THE Scottish Government has angered staff by hiring the controversial fit-for-work benefit tests company Atos to run its counselling service.
The award of a £720,000 contract to the French firm was the subject of a meeting between union officials, managers and Atos staff on Friday.
It has also prompted complaints on the Government's internal computer network.
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One member of staff wrote: "Cannot believe that any public contract was given to this company after recent adverse publicity."
Another said: "Atos are an interesting choice given growing public concerns about their approach to disability testing."
Atos – the subject of widespread criticism over its handling of tests to determine whether those claiming sickness and disability benefits are fit for work – took over the Scottish Government's round-the-clock Employee Assistance Service on November 1.
The service, which staff can access free of charge, offers support for "emotional, practical, health and social issues", and includes a team of welfare and counselling practitioners. Atos Healthcare will run the service for two years, with a possible four-year extension.
Union sources say staff are concerned people who are unwell may be forced back to work before they are fully ready to return.
Atos has a £110 million-a-year deal with the Department for Work and Pensions (DWP) to conduct Work Capability Assessments – which decide whether the ill and disabled are fit to work immediately, in the medium term or not at all – plus a £400m contract to assess mobility benefits next year.
Critics say the tests are flawed, degrading and are driven more by the Coalition's cost-cutting agenda than a desire to help the needy.
Hundreds of gravely ill people who lost benefits after Atos passed them as fit to work have died within months, and about one-sixth of all those assessed as fit to work by Atos successfully appeal, costing taxpayers £50m a year.
Despite disability campaigners criticising its sponsorship of the London 2012 Olympics and Paralympics, Atos was unveiled as a key sponsor of the Glasgow 2014 Commonwealth Games this year. Deputy First Minister Nicola Sturgeon called the firm's involvement "a significant step forward".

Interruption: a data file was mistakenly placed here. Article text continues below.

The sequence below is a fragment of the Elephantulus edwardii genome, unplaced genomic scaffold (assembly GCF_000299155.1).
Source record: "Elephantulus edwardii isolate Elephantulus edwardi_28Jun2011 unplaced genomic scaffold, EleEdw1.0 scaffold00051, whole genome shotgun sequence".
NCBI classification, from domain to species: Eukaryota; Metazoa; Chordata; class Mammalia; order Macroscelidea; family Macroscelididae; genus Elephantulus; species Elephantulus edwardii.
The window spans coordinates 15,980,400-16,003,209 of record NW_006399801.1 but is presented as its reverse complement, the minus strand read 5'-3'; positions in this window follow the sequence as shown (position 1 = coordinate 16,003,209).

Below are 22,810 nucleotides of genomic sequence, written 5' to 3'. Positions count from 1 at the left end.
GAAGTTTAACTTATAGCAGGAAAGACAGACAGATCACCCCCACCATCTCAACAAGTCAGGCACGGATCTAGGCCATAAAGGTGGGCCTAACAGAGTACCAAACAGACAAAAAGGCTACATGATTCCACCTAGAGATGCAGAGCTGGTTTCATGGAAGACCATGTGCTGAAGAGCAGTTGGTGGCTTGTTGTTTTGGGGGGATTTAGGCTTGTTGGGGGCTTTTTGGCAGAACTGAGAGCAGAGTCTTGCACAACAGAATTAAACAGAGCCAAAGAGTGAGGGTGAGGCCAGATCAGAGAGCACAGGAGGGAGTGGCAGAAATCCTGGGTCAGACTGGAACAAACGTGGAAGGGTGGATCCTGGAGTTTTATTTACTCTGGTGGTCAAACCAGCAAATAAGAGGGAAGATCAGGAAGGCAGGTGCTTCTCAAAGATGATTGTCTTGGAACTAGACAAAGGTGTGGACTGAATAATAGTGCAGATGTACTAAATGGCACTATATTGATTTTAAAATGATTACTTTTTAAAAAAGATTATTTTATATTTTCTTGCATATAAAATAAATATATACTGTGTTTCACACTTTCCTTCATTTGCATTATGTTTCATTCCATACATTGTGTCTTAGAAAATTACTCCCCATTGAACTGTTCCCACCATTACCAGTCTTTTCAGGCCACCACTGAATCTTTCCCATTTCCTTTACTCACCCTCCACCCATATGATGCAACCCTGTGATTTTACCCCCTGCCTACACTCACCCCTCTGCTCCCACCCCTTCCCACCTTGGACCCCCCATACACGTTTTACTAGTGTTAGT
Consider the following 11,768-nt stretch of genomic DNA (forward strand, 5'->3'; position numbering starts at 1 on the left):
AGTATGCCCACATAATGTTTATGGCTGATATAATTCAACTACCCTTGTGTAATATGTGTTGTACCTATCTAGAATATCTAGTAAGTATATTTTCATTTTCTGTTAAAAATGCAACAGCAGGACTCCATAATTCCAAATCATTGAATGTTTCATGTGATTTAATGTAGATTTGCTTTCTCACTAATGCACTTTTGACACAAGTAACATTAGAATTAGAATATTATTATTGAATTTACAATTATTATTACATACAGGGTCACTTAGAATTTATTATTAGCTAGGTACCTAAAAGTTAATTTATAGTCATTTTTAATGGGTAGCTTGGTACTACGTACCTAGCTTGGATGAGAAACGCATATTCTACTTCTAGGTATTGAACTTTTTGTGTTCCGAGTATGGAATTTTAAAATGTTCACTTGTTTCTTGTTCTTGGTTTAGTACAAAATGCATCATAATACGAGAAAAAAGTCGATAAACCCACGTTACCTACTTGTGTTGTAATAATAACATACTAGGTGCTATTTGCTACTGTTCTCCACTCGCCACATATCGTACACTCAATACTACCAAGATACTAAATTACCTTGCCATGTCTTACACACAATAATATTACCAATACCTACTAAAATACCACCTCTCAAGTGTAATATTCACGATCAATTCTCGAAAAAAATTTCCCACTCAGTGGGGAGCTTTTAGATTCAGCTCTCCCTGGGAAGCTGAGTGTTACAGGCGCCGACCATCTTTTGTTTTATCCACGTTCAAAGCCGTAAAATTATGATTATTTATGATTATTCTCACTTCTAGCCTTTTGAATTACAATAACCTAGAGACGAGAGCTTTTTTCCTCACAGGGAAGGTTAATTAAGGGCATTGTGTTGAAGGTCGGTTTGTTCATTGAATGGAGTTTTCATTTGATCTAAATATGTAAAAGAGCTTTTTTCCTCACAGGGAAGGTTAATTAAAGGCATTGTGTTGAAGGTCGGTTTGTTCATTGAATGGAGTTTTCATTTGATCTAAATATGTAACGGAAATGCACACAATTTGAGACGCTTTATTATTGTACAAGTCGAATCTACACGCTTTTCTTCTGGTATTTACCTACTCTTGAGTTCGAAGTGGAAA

However, Atos has been regularly criticised by SNP backbenchers, almost 30 of whom signed a parliamentary motion last month condemning the DWP for awarding contracts with the firm to carry out more benefits tests in Scotland.
Cheryl Gelding, head of the Scottish Government group for the Public and Commercial Services (PCS) union, which represents civil servants, said: "We are aware of the comments on the intranet and members have raised directly with the PCS specific concerns about Atos. We held a meeting on Friday and raised these concerns with Atos, and our dialogue is continuing."
Liberal Democrat leader Willie Rennie added: "The hypocrisy from the SNP is astonishing. With one face they have condemned Atos for working with the UK Government, but with the other they are awarding them contracts. The SNP Government need to be straightforward and consistent."
Atos Healthcare said: "We are one of the largest occupational health providers in the UK and won this contract after a competitive tender."
A Scottish Government spokesperson said: "Atos is a provider of occupational health services to a large number of public and private sector across the UK. It was awarded this contract as the result of a rigorous procurement process in which Atos scored highly."